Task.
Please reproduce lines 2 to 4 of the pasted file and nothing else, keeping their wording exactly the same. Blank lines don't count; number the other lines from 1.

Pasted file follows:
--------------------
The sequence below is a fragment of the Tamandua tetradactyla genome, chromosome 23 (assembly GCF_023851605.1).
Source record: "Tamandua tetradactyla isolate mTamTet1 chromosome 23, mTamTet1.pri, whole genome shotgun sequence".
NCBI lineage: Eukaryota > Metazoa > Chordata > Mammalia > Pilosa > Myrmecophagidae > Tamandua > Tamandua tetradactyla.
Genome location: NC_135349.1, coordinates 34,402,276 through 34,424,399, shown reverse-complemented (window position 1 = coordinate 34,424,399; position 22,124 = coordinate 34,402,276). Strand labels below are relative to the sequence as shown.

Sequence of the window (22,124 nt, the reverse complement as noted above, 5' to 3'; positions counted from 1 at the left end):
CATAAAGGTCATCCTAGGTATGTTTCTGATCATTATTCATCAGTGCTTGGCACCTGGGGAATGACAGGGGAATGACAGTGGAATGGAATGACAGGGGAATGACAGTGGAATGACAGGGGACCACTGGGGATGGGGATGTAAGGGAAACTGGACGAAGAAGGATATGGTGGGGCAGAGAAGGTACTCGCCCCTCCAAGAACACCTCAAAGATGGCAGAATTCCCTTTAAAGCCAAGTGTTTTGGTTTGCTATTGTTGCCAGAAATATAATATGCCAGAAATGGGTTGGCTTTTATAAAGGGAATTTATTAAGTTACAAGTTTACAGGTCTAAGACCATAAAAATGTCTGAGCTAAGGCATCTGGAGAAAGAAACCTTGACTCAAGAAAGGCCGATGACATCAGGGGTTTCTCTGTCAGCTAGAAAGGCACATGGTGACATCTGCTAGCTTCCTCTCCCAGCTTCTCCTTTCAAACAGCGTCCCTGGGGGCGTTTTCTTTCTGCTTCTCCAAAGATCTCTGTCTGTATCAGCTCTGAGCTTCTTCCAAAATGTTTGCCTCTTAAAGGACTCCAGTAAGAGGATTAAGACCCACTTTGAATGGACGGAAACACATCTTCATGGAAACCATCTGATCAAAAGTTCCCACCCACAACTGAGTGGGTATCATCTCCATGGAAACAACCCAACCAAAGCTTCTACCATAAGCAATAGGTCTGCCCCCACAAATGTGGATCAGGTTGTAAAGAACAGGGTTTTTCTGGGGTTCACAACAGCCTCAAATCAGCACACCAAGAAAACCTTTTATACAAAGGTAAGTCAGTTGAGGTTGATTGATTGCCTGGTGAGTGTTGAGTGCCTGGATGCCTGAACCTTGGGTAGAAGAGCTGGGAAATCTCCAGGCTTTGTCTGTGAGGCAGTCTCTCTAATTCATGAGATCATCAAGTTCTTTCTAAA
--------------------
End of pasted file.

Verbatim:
Source record: "Tamandua tetradactyla isolate mTamTet1 chromosome 23, mTamTet1.pri, whole genome shotgun sequence".
NCBI lineage: Eukaryota > Metazoa > Chordata > Mammalia > Pilosa > Myrmecophagidae > Tamandua > Tamandua tetradactyla.
Genome location: NC_135349.1, coordinates 34,402,276 through 34,424,399, shown reverse-complemented (window position 1 = coordinate 34,424,399; position 22,124 = coordinate 34,402,276). Strand labels below are relative to the sequence as shown.